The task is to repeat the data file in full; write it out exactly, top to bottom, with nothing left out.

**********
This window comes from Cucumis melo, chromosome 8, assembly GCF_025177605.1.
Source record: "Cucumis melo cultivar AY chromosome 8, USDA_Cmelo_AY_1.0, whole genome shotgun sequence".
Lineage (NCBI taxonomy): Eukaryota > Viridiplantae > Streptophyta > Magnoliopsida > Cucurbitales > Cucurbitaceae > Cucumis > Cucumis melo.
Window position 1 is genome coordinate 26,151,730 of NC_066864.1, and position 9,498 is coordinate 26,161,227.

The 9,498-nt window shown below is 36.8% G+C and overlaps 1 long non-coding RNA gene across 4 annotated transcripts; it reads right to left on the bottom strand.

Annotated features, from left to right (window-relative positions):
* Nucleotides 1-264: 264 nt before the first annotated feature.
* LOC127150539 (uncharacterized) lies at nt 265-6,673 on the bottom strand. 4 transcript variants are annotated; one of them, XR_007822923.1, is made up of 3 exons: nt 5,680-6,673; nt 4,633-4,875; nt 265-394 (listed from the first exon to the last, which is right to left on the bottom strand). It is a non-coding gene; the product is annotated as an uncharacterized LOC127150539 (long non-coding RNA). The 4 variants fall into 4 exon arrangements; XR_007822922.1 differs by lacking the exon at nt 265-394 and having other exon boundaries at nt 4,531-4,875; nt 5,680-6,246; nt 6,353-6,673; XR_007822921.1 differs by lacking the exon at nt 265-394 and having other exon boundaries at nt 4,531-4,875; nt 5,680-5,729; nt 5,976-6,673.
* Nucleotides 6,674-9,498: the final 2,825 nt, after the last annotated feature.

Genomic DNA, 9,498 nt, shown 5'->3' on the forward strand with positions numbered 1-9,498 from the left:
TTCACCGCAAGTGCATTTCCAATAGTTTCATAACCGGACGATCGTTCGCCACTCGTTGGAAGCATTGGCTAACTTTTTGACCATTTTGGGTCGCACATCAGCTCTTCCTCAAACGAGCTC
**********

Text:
This window comes from Cucumis melo, chromosome 8, assembly GCF_025177605.1.
Source record: "Cucumis melo cultivar AY chromosome 8, USDA_Cmelo_AY_1.0, whole genome shotgun sequence".
Lineage (NCBI taxonomy): Eukaryota > Viridiplantae > Streptophyta > Magnoliopsida > Cucurbitales > Cucurbitaceae > Cucumis > Cucumis melo.
Window position 1 is genome coordinate 26,151,730 of NC_066864.1, and position 9,498 is coordinate 26,161,227.

The 9,498-nt window shown below is 36.8% G+C and overlaps 1 long non-coding RNA gene across 4 annotated transcripts; it reads right to left on the bottom strand.

Annotated features, from left to right (window-relative positions):
* Nucleotides 1-264: 264 nt before the first annotated feature.
* LOC127150539 (uncharacterized) lies at nt 265-6,673 on the bottom strand. 4 transcript variants are annotated; one of them, XR_007822923.1, is made up of 3 exons: nt 5,680-6,673; nt 4,633-4,875; nt 265-394 (listed from the first exon to the last, which is right to left on the bottom strand). It is a non-coding gene; the product is annotated as an uncharacterized LOC127150539 (long non-coding RNA). The 4 variants fall into 4 exon arrangements; XR_007822922.1 differs by lacking the exon at nt 265-394 and having other exon boundaries at nt 4,531-4,875; nt 5,680-6,246; nt 6,353-6,673; XR_007822921.1 differs by lacking the exon at nt 265-394 and having other exon boundaries at nt 4,531-4,875; nt 5,680-5,729; nt 5,976-6,673.
* Nucleotides 6,674-9,498: the final 2,825 nt, after the last annotated feature.

Genomic DNA, 9,498 nt, shown 5'->3' on the forward strand with positions numbered 1-9,498 from the left:
TTCACCGCAAGTGCATTTCCAATAGTTTCATAACCGGACGATCGTTCGCCACTCGTTGGAAGCATTGGCTAACTTTTTGACCATTTTGGGTCGCACATCAGCTCTTCCTCAAACGAGCTC